Digging Out Deceptions...

Mind Reader - Palace of Memory (2019)


It's been a while since we've heard from the MIND READER project (last time was back in 2014, on theirsplit with Ksyatriya), and while the duo has dropped the (((O))) stylization from their name, they've only grown more adventurous with their track titles. But, as this is the band's first solo album, and it's been cooking for so long, why not pull out those stops?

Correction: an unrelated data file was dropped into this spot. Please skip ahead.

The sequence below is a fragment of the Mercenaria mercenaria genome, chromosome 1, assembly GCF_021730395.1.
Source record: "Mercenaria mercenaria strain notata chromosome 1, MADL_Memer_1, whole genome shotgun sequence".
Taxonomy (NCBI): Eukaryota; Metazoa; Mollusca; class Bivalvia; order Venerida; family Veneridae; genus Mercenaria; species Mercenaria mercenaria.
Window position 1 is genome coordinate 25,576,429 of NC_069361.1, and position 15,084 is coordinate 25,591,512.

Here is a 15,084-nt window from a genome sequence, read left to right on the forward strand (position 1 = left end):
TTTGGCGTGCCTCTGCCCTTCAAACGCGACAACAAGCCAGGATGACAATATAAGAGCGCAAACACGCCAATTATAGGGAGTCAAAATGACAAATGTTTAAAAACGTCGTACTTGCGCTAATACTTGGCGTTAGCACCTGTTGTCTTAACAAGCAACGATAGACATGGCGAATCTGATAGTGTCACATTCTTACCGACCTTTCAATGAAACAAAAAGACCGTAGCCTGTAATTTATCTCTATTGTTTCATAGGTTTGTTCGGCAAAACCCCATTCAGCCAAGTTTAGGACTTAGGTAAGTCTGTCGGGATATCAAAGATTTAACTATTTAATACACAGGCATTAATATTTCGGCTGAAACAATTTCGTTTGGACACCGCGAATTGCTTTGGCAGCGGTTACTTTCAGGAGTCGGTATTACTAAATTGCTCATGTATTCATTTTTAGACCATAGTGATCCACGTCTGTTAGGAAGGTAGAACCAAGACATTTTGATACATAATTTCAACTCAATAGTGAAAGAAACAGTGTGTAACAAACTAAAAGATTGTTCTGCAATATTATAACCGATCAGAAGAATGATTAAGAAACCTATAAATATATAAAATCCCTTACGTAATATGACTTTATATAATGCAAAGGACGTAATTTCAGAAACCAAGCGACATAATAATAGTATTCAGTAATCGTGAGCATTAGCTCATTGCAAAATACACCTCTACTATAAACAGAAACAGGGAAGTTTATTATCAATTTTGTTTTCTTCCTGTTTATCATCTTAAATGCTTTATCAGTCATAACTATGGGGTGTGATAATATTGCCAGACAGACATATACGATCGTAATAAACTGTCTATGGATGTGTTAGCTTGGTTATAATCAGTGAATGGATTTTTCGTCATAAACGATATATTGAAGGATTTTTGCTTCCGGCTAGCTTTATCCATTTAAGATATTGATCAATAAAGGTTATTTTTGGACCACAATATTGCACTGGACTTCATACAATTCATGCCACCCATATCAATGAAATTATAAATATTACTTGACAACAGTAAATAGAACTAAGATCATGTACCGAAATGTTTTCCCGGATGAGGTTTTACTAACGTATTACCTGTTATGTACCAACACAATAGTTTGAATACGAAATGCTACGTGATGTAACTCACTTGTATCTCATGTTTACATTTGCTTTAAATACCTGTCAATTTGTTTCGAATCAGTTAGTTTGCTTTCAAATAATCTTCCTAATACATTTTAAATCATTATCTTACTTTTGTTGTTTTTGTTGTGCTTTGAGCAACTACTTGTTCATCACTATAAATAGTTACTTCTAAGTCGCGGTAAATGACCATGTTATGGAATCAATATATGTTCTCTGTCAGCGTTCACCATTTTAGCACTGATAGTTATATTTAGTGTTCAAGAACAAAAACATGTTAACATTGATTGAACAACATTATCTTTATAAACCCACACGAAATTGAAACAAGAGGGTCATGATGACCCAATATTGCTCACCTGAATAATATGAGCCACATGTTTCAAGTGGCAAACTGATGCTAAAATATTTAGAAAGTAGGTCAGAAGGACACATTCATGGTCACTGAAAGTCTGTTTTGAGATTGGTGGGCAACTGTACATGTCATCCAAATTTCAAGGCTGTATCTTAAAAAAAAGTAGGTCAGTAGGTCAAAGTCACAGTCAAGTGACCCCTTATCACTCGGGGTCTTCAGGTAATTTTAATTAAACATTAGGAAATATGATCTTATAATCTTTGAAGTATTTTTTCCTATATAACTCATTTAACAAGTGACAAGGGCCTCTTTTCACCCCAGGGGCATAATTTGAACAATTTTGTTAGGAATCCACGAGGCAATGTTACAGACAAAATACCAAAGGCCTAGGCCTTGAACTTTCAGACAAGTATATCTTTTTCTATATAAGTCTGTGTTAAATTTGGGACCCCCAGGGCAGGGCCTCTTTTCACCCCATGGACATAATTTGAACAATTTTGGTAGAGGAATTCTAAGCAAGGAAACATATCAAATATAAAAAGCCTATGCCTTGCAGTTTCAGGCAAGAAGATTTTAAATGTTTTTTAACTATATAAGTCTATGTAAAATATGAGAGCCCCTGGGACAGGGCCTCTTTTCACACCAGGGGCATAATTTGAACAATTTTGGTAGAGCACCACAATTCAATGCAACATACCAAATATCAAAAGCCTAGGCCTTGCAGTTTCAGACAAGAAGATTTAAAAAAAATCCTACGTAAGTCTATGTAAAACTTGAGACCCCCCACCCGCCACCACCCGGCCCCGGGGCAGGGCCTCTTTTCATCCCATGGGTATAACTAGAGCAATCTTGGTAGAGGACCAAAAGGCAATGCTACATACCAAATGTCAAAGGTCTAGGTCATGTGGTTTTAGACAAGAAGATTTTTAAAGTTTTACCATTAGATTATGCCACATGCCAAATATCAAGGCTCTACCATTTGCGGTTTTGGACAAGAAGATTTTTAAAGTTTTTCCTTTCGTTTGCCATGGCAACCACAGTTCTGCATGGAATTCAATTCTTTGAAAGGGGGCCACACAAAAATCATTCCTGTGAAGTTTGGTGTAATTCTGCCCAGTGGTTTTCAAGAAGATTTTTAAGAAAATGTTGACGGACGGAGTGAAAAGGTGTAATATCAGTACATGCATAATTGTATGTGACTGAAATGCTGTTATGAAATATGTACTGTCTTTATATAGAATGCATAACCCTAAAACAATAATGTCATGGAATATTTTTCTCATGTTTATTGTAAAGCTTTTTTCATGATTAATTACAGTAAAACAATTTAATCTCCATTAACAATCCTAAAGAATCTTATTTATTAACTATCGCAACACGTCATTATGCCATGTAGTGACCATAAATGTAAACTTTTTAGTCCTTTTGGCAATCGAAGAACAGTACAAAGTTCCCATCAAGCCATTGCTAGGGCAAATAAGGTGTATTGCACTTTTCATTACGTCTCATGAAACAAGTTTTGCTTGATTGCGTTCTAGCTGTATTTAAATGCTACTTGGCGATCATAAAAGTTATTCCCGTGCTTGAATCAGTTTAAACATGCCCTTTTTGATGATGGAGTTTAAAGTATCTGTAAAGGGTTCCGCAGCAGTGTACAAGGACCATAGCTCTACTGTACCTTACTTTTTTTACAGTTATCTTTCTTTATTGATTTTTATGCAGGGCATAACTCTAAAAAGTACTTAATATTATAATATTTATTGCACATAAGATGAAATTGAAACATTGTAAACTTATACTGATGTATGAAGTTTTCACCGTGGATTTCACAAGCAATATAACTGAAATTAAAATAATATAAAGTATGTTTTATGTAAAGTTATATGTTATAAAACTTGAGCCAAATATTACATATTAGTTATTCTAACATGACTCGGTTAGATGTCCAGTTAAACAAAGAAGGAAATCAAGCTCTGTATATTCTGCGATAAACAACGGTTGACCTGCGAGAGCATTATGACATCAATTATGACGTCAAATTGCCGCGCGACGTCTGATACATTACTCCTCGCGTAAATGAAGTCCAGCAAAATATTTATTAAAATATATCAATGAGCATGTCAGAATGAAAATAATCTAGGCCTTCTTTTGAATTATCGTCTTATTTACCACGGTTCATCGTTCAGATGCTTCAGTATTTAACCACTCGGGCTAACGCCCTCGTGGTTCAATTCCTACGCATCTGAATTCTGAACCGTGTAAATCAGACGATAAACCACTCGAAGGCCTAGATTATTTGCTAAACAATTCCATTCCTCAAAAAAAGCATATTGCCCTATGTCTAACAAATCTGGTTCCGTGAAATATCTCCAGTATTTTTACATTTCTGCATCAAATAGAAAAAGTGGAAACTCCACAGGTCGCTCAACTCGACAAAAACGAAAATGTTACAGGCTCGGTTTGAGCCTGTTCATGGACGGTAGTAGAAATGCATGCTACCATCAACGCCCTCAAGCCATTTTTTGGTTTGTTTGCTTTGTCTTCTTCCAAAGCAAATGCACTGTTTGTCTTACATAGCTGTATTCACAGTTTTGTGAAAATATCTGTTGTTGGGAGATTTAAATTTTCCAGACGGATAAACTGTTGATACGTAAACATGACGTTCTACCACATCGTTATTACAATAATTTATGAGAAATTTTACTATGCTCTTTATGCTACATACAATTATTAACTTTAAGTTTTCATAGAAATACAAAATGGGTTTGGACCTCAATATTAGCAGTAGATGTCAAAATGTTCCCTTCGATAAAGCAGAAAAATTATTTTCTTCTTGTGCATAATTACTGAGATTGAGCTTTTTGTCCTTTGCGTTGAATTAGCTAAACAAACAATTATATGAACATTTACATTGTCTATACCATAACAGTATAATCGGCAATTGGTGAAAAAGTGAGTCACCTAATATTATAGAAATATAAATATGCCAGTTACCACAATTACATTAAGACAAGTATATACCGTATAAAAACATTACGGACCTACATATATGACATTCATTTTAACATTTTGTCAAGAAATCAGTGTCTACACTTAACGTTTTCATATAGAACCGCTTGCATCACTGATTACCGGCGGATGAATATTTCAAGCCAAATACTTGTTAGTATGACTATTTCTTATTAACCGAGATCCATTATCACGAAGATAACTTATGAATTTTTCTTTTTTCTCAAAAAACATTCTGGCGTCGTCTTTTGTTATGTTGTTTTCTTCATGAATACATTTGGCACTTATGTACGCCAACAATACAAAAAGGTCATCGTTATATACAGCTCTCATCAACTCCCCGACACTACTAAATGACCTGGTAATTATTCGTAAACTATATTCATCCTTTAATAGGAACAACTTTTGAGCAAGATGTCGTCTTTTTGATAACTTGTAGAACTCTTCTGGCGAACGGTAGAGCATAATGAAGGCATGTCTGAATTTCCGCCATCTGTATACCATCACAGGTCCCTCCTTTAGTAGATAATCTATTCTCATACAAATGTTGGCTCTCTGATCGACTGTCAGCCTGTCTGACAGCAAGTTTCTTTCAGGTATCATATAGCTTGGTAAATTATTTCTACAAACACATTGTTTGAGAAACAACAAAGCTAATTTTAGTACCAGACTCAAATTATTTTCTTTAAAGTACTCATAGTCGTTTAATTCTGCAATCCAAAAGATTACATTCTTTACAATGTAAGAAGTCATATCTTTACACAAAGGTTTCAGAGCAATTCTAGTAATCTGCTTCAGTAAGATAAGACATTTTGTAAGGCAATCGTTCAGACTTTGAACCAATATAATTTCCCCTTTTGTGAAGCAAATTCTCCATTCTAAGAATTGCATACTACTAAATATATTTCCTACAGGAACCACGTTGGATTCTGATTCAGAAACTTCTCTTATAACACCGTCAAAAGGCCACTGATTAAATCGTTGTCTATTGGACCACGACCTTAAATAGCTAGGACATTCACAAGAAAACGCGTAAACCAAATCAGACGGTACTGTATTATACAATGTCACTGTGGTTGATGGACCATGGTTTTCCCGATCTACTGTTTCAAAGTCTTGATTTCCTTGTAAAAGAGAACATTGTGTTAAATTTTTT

Opening with the ~10-minute “Autonoetic Consciousness - Lost in the Cave of Memories - [ Sub Level ]”, MR show changes from their more drone-inclined past work, leading with thick waves of bass and a few trickles of percussion before a hooky riff rises into action, bringing the drum activity on up with it. As the melody moves forward, it turns to a slower, more somber mood, while keeping the bones of the original riff recognizable. From there, it's a series of twists between the two mood extremes, finding ways to keep the exploration fresh and lively while maintaining heaviness, and it flows right into the next portion, “Confronting the <I>mposter - Transmutation SimBIOSys (Simulated Basic Input Output Systems)”. Here, things take a turn towards more traditional doom, with elephantine chords progressions and shambling beat spacing, somehow making the weighty riffs practically groove.